As we’ve written about how the complexity of payment systems and the creaky legacy which sits at the core of the transaction processing engines of banks, which perversely run fault intolerant, mission critical operations on such a shaky foundation, the more astute readers, once they get over their incredulity, quickly recognize that this combination isn’t just a Grexit obstacle, but also a source of systemic risk.
Our Richard Smith, who has extensive experience in capital markets IT, first mentioned this looming problem years ago, but it did not seem timely to make it a major focus. But we are seeing more and more evidence that legacy systems are starting to break down at major firms, both from media stories and some private accounts we’ve received.
Members of our audience who have technology experience but have not dealt with either large lumbering corporate and/or major financial firm information technology infrastructure and assert that we are exaggerating how bad things are have revealed that they don’t know what they don’t know. Some comments from recent posts:
What many of you “it’s easy” people fail to understand is that mainframe programming is nothing like today’s coding. COBOL, PL/I etc. do not support modern concepts like objects, polymorphism or anything else. Think assembly language with nicer mnemonics. XML ? Hah, there is virtually no such thing for the mainframe. There’s no git, no mercurial etc. Virtually none of the tools that exist for Wintel/Linux are available to mainframers.
In large organizations there are hugely cumbersome change management processes. Where I am, a simple code change might take a minimum of eight weeks to deploy, and we only have a dozen systems. Actual application changes like envisioned here would take at least six to twelve months for coding and testing, and then another four months for deployment. For large banks, I would expect the timeframes to be even longer because the systems are so critical.
Anyone who says it’s trivial simply has zero knowledge of the large systems environment.
All modern systems become a part of the legacy patchwork, because no enterprise ever completely replaces all its legacy systems. My experience is little gets discarded and the integration links to other system multiply over time. Think n factorial in linkages or interfaces, where n increases every year.
I’m in the IT biz, h/w not s/w but still …, Louis & Clive (+ other commentators) have pretty much nailed the difficulties of modifying, testing, and then deploying new code into an exiting, running, mission-critical system stuffed fully of dusty deck legacy. They are legion even before you get to what might be called the “user interface” aspects – in this case POSs, ATMs, PIN delivery, check clearing etc. Its not called spaghetti code for nothing (*).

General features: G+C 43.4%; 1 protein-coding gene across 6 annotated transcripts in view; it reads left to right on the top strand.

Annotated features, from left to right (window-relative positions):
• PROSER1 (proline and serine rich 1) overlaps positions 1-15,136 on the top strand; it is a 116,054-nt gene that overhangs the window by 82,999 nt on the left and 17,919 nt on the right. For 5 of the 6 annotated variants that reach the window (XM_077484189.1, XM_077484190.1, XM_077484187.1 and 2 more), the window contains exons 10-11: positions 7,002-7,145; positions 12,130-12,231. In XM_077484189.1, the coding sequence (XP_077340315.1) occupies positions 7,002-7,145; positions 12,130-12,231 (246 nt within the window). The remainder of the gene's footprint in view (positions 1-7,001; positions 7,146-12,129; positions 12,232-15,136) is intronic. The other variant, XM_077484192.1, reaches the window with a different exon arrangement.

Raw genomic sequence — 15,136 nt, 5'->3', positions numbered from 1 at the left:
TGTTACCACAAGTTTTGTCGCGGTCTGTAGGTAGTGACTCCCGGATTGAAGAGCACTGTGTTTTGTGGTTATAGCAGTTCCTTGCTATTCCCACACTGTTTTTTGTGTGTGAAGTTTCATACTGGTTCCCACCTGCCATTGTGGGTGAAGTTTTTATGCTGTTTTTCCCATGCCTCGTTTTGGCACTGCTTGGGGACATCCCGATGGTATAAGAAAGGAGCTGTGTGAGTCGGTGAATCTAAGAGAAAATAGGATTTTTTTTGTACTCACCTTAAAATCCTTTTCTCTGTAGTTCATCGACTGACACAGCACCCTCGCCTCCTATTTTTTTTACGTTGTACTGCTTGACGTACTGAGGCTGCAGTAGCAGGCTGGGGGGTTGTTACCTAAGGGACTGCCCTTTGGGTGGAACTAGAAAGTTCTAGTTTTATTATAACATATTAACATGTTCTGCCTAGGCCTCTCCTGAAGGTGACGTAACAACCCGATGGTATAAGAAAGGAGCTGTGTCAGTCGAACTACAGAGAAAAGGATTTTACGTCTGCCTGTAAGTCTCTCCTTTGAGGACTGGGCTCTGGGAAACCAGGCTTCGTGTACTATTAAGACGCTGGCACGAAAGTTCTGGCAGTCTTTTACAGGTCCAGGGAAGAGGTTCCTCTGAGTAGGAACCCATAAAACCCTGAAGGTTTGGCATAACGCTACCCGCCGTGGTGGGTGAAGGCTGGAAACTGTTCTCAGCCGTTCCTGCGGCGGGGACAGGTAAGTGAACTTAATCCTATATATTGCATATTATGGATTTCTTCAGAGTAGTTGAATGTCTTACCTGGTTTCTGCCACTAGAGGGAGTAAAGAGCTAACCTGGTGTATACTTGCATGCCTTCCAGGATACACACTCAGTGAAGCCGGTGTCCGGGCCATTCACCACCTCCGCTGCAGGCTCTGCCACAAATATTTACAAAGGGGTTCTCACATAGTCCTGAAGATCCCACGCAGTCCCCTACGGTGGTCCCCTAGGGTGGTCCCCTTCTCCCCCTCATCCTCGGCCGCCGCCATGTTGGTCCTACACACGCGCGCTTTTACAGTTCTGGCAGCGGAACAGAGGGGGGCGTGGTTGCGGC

However what has struck me is that there’s an assumption here that seems to be going without question: All the s/w that has to be changed is still available in source code form – be it COBOL, PL/1, Assembler, Fortran or whatever – and can be recompiled. Maybe in amongst the decades old stuff are binary blobs of machine code whose source has long since been lost and whose interface is barely defined/understood, if at all.
One thing that a lot of people who aren’t dealing with software development day-to-day don’t realise is that while writing good code is hard enough, reverse engineering it is an order of magnitude or two harder and that’s when you’re dealing with good code.
For the old banking systems, you have to figure out the intent of the original author 30-40 years back, plus an accumulated, monstrous hairball of quick fixes. At this point it doesn’t matter if the code is OO, functional, procedural or handcrafted assembly written by someone stoned out of their minds. The programmers working to maintain the system normally aren’t the best, brightest and most senior either, more likely the cheapest and just-about-adequate ones because maintenance isn’t sexy and whatever top notch programmers the financial institution has are working on new projects that also have deadlines attached to them and often tight budgets.
There aren’t a lot of competent people that are willing and able to wander into that morass and do what it takes to get it cleaned up and fix the issue. In fact you may find more willing people than ones that are able – I made a pretty good living for a decade dealing with first generation trading systems (ie, stuff developed in the late 80s/early 90s and then carried forward for decades) that needed fixing and updating. Original authors are long gone, documentation is, err, sparse and you have a tight deadline because as usual in investment banking, everything needs to be completed yesterday.
Now look at an interconnected payment system that is even older, created using languages and technologies that people have been actively avoiding for decades and see how many people you can find who can do even a half baked job.